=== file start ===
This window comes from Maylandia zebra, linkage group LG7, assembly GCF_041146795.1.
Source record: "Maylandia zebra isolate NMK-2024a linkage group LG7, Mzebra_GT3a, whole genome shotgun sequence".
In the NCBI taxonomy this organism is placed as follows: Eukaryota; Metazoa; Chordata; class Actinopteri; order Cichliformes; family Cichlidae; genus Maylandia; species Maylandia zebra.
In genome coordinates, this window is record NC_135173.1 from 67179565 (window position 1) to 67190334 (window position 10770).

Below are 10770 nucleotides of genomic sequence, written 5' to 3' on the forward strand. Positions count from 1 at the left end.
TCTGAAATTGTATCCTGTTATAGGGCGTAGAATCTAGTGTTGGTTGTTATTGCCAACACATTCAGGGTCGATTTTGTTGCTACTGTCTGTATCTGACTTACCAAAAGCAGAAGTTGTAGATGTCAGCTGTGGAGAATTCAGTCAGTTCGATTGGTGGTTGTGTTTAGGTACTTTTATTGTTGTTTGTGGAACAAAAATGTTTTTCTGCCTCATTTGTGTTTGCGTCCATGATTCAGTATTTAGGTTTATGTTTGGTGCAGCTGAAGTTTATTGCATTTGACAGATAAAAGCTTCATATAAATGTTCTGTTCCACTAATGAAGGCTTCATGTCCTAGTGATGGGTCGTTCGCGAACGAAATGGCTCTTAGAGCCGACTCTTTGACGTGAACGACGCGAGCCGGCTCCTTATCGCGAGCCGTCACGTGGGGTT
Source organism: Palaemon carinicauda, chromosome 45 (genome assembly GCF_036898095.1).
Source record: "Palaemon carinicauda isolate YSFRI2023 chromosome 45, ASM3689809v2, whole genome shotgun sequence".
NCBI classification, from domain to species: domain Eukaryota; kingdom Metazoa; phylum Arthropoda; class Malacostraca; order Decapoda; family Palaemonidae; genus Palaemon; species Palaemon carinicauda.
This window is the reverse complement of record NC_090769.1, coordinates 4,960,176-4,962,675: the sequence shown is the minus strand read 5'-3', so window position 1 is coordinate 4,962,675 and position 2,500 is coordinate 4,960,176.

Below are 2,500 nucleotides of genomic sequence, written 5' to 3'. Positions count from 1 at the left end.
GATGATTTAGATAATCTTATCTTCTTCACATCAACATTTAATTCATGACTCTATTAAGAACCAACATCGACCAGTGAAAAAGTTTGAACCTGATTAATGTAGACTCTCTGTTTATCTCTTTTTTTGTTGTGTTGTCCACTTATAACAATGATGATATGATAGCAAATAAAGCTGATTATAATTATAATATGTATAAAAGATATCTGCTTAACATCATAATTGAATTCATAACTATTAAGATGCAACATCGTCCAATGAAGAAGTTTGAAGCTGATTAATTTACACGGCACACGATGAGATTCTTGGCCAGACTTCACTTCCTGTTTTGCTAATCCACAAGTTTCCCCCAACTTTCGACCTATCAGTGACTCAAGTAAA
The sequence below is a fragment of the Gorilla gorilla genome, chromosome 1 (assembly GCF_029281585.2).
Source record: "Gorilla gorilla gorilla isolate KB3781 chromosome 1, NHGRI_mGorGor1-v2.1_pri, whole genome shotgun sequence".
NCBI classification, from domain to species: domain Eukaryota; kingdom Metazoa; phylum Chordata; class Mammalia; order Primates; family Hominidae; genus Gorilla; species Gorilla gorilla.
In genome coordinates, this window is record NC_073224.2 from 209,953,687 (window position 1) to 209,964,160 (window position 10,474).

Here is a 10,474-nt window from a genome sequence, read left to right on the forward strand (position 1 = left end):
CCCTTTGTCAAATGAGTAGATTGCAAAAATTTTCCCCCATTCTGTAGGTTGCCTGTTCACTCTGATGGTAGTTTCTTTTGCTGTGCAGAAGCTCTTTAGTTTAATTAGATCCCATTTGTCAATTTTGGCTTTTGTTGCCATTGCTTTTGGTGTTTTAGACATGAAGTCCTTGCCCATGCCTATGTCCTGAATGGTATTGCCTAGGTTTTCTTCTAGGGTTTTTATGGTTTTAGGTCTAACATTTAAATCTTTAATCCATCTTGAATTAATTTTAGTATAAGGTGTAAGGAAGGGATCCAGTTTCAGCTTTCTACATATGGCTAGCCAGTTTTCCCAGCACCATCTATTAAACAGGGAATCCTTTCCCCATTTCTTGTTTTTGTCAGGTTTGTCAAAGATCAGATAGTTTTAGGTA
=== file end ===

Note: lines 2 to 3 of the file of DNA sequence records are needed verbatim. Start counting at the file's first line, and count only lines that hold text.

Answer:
Source record: "Maylandia zebra isolate NMK-2024a linkage group LG7, Mzebra_GT3a, whole genome shotgun sequence".
In the NCBI taxonomy this organism is placed as follows: Eukaryota; Metazoa; Chordata; class Actinopteri; order Cichliformes; family Cichlidae; genus Maylandia; species Maylandia zebra.